Martin Gonzalez, Mercedes and Clemente Jul, María del Carmen
Comparison of CO2 From Coal Capture Processes and Valorisation Technologies.
In: "28th annual international Pittsburgh coal conference 2011", 12/09/2011 - 15/09/2011, Pittsburgh, EEUU. ISBN 9781618393982.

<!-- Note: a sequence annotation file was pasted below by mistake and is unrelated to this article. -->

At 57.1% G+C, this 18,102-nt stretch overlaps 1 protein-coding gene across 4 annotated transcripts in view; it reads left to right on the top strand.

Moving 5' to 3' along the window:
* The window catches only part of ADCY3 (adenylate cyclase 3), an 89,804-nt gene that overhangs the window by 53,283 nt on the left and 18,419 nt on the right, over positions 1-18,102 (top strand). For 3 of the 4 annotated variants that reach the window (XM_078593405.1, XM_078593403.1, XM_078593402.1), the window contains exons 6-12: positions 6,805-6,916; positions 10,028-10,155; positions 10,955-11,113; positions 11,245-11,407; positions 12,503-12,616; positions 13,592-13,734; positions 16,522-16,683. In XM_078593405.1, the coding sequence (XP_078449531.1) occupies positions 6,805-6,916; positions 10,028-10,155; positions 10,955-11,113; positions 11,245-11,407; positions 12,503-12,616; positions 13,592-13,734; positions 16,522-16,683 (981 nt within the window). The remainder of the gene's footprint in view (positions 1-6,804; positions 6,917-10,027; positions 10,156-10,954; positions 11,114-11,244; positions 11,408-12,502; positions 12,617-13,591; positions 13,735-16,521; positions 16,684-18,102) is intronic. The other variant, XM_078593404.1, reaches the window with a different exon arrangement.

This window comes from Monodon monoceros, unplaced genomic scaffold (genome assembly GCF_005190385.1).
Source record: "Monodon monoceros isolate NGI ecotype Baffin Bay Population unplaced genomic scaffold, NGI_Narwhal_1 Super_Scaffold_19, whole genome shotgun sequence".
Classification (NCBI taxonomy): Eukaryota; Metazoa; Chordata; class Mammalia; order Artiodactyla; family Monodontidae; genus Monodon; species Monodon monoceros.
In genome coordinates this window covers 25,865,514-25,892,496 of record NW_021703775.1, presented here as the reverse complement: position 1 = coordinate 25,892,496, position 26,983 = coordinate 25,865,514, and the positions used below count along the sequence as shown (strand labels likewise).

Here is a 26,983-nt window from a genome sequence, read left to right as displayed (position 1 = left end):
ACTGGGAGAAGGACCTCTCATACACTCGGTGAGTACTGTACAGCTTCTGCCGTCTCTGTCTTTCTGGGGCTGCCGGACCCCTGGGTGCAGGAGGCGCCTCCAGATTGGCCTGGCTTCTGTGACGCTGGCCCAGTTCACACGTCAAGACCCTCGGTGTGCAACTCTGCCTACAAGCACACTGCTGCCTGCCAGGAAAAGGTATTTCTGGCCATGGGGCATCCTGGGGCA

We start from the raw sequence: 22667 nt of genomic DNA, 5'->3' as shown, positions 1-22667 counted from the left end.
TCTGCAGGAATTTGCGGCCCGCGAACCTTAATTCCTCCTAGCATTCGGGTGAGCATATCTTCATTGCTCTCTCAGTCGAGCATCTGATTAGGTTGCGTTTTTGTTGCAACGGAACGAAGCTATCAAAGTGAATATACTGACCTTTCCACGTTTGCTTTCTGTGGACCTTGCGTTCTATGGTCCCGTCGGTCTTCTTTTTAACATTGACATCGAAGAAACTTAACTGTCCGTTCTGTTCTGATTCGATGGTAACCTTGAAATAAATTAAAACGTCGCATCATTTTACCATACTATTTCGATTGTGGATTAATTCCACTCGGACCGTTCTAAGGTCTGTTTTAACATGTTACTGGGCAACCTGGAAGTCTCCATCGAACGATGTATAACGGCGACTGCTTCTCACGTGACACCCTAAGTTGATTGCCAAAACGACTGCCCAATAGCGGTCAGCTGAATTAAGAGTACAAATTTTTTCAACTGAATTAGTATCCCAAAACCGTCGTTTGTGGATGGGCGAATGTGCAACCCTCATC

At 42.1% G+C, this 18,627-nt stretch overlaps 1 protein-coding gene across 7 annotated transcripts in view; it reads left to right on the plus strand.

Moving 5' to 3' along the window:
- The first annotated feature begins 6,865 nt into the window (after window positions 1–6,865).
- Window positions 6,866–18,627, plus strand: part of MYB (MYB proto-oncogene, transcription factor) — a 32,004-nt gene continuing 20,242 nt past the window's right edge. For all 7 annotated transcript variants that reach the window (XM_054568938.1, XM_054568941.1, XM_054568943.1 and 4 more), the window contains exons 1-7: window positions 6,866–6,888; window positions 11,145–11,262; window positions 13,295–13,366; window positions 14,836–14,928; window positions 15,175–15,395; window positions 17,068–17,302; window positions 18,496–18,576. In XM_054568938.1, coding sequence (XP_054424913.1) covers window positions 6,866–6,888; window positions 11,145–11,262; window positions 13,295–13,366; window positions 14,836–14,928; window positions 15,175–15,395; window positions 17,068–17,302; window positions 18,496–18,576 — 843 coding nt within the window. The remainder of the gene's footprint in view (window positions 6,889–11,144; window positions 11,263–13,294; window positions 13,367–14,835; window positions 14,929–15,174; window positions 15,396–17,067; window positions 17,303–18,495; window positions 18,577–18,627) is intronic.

Coal is the most plentiful and evenly distributed fossil fuel worldwide. Based on current production, it is estimated that the reserves will last approximately 130 years. Its use worldwide has been increasing, mainly due to consumption by emerging countries. CO2 emissions generated by combustion and the repercussions of such on climate change support the view that it could no longer be used. CO2 capture may be the solution to continue using it, which would cater for the growing energy demand worldwide. The aim of this study is to compare different processes concerning CO2 capture that may be economically viable, ultimately showing that coal, a fossil energy source widely distributed around the world, can, as a result of using different CO2 capture processes, be used as a clean source of electricity. Hence, in places where geological hurdles may render the costs of CO2 storage considerably higher, since it might have to travel far, coal may be used for other purposes, thus valorising CO2 within the industrial sector. This research is focused on the technical and economic comparison of the most relevant CO2 capture projects designed in Spain using different existing technologies. The oxyfuel project in Ciuden (Leon, Spain), the IGCC Elcogas, precombustion CO2-capture project (Puertollano, Spain) and the postcombustion project in Carboneras (Almeria, Spain) will be analyzed in order to assess the options available to valorise captured CO2. Valorising captured CO2 may be an adequate solution in areas where, although CO2 capture is still possible, storage is not equally so, thus generating a further benefit. The possible uses of CO2 will be assessed in vegetable growing greenhouses, harnessing CO2 in vegetable life cycles. This will also be used in growing algae for subsequent biodiesel production. Both CO2 capture and valorising will eventually lead to the clean use of coal, which will thus enhance the level of self-supply, aiding the development of electric vehicles, which require large amounts of electricity, as well as improve the level of energy autonomy in countries around the world. Another type of fuel, biodiesel, will also be obtained, without this affecting international food prices.